Providing security for this mega-port is a massive undertaking, and one made more challenging by the understanding that it is the port’s very prominence as the most active harbor in the United States that makes it an inviting target. Port of Los Angeles officials must ensure security against a wide range of human attacks as well as natural disasters.
An Innovative Best-Practices Demonstration for the Port of Los Angeles
The Port of Los Angeles officials had a mandate from a number of stakeholders to explore the possibility of using unmanned surface vehicles to enhance the ability of POLA authorities to ensure the security of the port. To that end, the port invited Maritime Tactical Systems Inc. (MARTAC) to demonstrate the capabilities of their MANTAS USV. MANTAS is a high-performance USV built on a catamaran-style hull, and comes in a number of variants ranging in size from six-foot to 50-foot. A demo was conducted with a 12-foot MANTAS as it had already been proven in its viability for the wide-variety of POLA missions described above.
The 12-foot MANTAS (the T12) has a length of twelve feet and a width of three feet. It is fourteen inches high and draws only seven inches of water. The vessel weighs 260 pounds and has a carrying capacity of 140 pounds. Its twin-screw battery powered electric propulsion prime mover enables the T12 to cruise at a comfortable 20 knots in sea state four.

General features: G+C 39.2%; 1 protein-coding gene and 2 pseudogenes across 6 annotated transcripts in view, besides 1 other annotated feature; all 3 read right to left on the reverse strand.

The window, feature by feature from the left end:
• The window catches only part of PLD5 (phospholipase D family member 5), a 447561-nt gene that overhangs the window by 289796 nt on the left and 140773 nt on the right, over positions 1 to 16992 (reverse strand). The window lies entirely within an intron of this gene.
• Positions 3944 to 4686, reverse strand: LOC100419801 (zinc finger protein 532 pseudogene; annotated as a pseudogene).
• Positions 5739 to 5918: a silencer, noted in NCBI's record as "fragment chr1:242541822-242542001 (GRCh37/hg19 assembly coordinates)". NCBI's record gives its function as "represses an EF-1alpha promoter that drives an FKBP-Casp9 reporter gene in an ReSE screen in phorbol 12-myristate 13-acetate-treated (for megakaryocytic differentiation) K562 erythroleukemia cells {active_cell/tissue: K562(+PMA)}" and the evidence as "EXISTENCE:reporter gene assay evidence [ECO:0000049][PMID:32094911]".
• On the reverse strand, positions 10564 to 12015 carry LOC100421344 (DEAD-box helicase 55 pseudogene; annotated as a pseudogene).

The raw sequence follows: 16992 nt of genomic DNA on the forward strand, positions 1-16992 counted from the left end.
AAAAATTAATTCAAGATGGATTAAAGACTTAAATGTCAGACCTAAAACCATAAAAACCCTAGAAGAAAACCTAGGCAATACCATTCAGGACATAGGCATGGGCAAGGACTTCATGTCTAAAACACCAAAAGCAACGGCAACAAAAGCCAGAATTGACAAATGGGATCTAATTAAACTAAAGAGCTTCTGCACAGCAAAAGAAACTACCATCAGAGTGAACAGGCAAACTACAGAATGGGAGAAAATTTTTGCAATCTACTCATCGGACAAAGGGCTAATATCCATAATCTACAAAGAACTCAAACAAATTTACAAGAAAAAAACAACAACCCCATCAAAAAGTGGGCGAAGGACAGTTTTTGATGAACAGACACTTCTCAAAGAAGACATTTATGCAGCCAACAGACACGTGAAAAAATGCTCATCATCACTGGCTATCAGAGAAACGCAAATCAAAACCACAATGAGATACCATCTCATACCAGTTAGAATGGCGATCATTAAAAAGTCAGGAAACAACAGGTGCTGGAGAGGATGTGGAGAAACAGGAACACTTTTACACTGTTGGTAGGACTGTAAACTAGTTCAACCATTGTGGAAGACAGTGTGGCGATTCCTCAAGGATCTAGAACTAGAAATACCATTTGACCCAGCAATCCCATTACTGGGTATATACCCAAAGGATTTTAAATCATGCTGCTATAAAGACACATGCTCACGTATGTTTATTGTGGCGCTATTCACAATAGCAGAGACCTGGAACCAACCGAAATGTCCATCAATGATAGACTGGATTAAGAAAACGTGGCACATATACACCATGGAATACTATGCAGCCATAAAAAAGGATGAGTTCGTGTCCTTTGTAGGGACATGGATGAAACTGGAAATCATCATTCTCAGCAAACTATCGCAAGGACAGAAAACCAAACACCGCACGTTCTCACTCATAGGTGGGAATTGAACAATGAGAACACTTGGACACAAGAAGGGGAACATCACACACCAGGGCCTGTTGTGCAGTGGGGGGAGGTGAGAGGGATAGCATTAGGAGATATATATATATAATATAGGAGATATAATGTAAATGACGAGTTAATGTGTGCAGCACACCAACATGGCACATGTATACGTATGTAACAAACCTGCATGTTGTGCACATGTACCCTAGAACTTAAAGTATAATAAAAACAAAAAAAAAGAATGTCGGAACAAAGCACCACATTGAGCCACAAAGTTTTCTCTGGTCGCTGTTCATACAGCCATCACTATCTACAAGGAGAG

While the demonstration was performed with the T12, the family of MANTAS vessels range up to 50-foot in size and as the sizes increase, so do the speeds, on-station time, and sensor carrying capability. All craft can be controlled via a remote operator or maneuvered autonomously in a preset mission scenario. The MANTAS can be equipped with a wide variety of above-surface sensors and below-surface sensors. Real-time monitoring, to a port command center, is provided by a MANTAS communications package.
Leveraging Previous Successful Demonstrations
One of the reasons that the Port of Los Angeles requested the MANTAS system demonstration was the fact that the MANTAS had performed well in a port security demonstration conducted by the U.S. Army. In September, 2017, three MANTAS T-series vessels were part of the Mobile Ocean Terminal Concept Demonstration (MOT-CD) in Concord, CA. The primary objective of this demonstration was to assess MANTAS’ ability to patrol and protect the harbor and ammunition loading container ships.